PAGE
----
When she graduated from Dover High School in 2019, Makayla Edgecomb ’23 wanted to go to college. She envisioned living in a dorm, meeting new people, taking classes and having new experiences.
But she wasn’t sure what she would major in. And did it make sense to spend the money on a degree, if she wasn’t even sure what that degree would be, or what career it might lead to?
For her mother, Laurie, there wasn’t a question. Laurie had started out at UNH, but had a life detour and wasn’t able to finish as planned. Now working in the Dover Public Schools, she believes in attending college right after high school.
“It’s important to me that she gets those opportunities, and gets the chance to make a difference for herself. It’s important to have goals, and guidance, from the beginning. Having that degree is going to make a difference to where she can go in her future,” says Laurie.
And so the family decided to make it work — Makayla would work 30 to 40 hours at her job at Chipotle, and live at home to save money on room and board, while her family would contribute whatever they could to make college a reality.
CLOSER LOOK: MAKAYLA'S MAJOR
Community and environmental planning is about making our communities better places to live, work and play. Topics of interest in this major include economic development, transportation, affordable housing, green space, sustainability and local agriculture. The program requires an internship before graduating, giving students real-world experience to help launch their careers. To learn more, check out the program’s web page, or email Professor Friedman at email@example.com.
At freshman orientation, she learned it was OK to be unsure; in fact, freshman year was a great time to explore interests by taking a mix of classes. Ultimately, she found the perfect fit of a major: Community and Environmental Planning through the College of Life Sciences and Agriculture.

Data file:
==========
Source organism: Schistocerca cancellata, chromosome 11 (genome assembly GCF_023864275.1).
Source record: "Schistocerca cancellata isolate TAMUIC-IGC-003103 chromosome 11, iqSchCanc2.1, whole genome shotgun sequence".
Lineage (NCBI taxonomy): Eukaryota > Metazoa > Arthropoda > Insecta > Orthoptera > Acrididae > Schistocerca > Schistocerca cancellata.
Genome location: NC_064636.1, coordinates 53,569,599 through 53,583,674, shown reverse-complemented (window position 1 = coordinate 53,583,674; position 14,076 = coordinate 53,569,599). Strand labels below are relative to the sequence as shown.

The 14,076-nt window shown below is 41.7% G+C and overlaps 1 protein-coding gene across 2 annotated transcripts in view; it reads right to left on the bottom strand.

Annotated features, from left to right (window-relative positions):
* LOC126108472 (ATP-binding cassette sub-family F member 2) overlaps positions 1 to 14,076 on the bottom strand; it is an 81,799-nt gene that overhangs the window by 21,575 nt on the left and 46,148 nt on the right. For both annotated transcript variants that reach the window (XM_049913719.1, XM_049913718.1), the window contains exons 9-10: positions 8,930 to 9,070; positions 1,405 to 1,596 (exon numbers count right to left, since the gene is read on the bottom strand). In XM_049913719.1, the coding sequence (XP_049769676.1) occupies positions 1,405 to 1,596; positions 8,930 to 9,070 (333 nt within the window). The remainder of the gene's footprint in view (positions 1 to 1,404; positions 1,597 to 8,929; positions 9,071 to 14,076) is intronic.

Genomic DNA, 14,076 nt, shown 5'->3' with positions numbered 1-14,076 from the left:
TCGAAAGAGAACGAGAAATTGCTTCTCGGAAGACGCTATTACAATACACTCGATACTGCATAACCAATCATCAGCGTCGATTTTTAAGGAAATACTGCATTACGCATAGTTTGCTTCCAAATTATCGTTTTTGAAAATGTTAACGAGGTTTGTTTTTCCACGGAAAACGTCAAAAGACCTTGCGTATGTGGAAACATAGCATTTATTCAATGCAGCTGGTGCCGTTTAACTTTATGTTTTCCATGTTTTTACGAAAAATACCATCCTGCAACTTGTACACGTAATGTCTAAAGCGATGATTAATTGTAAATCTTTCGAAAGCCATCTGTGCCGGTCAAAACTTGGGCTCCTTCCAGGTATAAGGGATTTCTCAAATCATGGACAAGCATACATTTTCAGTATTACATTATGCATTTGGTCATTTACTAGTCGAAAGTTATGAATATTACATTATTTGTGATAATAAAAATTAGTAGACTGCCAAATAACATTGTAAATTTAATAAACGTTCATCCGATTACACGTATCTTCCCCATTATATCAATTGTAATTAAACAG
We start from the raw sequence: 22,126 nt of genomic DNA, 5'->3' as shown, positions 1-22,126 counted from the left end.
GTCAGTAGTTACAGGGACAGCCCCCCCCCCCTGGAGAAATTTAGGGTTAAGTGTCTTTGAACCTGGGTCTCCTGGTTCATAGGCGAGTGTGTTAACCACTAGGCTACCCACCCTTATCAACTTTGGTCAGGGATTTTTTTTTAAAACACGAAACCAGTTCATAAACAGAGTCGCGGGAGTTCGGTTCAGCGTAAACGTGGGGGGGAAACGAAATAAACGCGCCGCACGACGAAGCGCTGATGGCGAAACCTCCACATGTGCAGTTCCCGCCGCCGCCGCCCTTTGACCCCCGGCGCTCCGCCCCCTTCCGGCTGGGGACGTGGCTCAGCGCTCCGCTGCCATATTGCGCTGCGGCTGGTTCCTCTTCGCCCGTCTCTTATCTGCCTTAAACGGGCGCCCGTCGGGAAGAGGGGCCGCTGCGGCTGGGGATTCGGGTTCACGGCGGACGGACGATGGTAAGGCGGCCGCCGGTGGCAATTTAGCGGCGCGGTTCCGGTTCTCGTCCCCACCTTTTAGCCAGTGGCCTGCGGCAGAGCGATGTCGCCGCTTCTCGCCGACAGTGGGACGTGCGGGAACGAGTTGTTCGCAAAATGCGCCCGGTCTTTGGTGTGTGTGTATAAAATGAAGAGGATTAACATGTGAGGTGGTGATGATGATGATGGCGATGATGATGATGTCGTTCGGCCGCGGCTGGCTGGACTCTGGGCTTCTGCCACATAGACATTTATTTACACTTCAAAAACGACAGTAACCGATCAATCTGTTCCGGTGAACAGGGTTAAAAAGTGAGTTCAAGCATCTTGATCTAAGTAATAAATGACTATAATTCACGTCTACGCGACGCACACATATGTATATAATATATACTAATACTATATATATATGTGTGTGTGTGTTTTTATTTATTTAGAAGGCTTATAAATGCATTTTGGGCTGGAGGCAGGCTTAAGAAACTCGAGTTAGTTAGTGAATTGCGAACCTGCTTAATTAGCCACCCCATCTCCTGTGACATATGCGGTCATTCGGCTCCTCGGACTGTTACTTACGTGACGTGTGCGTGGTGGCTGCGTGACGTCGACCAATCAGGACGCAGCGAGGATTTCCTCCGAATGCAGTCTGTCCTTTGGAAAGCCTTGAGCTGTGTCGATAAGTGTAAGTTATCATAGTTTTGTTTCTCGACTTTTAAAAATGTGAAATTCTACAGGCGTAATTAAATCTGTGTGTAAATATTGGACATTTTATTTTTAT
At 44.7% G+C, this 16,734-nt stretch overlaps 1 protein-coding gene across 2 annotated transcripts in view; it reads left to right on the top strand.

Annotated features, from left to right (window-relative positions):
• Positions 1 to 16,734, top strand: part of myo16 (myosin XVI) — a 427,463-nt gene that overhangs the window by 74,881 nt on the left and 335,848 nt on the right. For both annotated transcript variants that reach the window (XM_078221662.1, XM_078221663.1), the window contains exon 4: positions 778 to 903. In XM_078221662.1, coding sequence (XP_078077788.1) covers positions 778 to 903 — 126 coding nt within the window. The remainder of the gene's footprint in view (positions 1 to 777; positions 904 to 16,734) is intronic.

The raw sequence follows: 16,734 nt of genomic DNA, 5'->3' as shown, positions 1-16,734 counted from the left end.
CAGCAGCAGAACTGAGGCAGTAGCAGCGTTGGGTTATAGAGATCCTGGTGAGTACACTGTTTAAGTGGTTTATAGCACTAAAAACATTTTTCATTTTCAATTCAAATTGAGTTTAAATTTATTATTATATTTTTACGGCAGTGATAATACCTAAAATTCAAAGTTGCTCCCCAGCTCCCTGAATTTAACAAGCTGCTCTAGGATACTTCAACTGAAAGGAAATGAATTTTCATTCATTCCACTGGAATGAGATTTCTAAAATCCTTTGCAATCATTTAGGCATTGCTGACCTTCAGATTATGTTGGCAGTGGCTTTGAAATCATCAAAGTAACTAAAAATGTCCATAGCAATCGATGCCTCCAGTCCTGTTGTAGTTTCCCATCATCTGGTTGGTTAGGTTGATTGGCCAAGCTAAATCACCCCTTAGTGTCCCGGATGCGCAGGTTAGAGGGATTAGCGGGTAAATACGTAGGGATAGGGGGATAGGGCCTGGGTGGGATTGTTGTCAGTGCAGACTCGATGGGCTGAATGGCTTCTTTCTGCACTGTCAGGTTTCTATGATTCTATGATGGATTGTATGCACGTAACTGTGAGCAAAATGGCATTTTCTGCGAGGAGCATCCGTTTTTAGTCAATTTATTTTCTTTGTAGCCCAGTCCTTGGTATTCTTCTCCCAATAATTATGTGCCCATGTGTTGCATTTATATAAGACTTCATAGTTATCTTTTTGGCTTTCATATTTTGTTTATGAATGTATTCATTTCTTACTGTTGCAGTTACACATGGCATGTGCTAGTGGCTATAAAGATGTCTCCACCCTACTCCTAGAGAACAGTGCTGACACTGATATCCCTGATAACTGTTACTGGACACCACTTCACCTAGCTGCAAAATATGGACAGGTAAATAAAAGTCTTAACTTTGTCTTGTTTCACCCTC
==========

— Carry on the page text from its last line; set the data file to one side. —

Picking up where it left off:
Because of a scheduling mix-up amid that random mix of freshman year classes — French, economics, chemistry — Makayla landed in a community and environmental planning class.
“I remember thinking, ‘Oh wow, this is actually really cool,’” she explains. “I wanted to do something with science, I wanted to do something with business, and I didn’t want to be confined to one specific career. With this major, I could work on the environmental side, the community side with people, in management … it fit all the aspects of what I want to do.” She plans to minor in business, as well, to complement what she’ll learn in COLSA.
But this isn’t a story about a young woman finding an area of study that matches her passion and gets her excited about a career — although that is a good story.
This is a story about perfect timing and serendipity.
At the same time Makayla was navigating freshman year, Granite State Development Corporation was working on plans of their own. According to President Scott Gardiner ’88G, the organization “wanted to do something significant” to help students at UNH.
GSDC has always been generous, regularly awarding smaller scholarships of roughly $2,500 to students at different schools. It was one of those previous recipients that inspired this idea for UNH, explains Gardiner.
“A student came in to talk with us to say thank you, and he stated, ‘This was huge for me, I was able to further my career, graduate with no student loans, and start a full-time job,’” Gardiner recalls. “He told us the small scholarship had a major impact in his life.”